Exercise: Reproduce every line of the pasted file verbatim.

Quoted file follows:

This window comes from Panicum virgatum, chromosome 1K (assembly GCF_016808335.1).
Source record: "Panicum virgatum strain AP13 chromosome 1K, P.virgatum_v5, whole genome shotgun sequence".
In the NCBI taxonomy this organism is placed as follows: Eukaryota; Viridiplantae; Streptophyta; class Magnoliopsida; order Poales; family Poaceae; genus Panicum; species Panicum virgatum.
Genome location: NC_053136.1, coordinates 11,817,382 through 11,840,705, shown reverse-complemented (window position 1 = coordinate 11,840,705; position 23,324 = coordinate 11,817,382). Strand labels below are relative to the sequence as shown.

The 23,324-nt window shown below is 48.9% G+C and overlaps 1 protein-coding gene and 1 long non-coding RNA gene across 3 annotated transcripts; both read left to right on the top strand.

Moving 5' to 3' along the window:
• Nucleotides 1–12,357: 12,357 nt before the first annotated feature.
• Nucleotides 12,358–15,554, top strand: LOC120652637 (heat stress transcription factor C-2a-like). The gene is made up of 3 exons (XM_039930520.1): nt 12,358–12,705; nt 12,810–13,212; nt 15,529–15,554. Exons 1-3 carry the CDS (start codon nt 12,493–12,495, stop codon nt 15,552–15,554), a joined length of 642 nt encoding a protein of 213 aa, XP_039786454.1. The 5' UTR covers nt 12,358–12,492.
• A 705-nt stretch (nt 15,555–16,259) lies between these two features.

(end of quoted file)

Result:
This window comes from Panicum virgatum, chromosome 1K (assembly GCF_016808335.1).
Source record: "Panicum virgatum strain AP13 chromosome 1K, P.virgatum_v5, whole genome shotgun sequence".
In the NCBI taxonomy this organism is placed as follows: Eukaryota; Viridiplantae; Streptophyta; class Magnoliopsida; order Poales; family Poaceae; genus Panicum; species Panicum virgatum.
Genome location: NC_053136.1, coordinates 11,817,382 through 11,840,705, shown reverse-complemented (window position 1 = coordinate 11,840,705; position 23,324 = coordinate 11,817,382). Strand labels below are relative to the sequence as shown.

The 23,324-nt window shown below is 48.9% G+C and overlaps 1 protein-coding gene and 1 long non-coding RNA gene across 3 annotated transcripts; both read left to right on the top strand.

Moving 5' to 3' along the window:
• Nucleotides 1–12,357: 12,357 nt before the first annotated feature.
• Nucleotides 12,358–15,554, top strand: LOC120652637 (heat stress transcription factor C-2a-like). The gene is made up of 3 exons (XM_039930520.1): nt 12,358–12,705; nt 12,810–13,212; nt 15,529–15,554. Exons 1-3 carry the CDS (start codon nt 12,493–12,495, stop codon nt 15,552–15,554), a joined length of 642 nt encoding a protein of 213 aa, XP_039786454.1. The 5' UTR covers nt 12,358–12,492.
• A 705-nt stretch (nt 15,555–16,259) lies between these two features.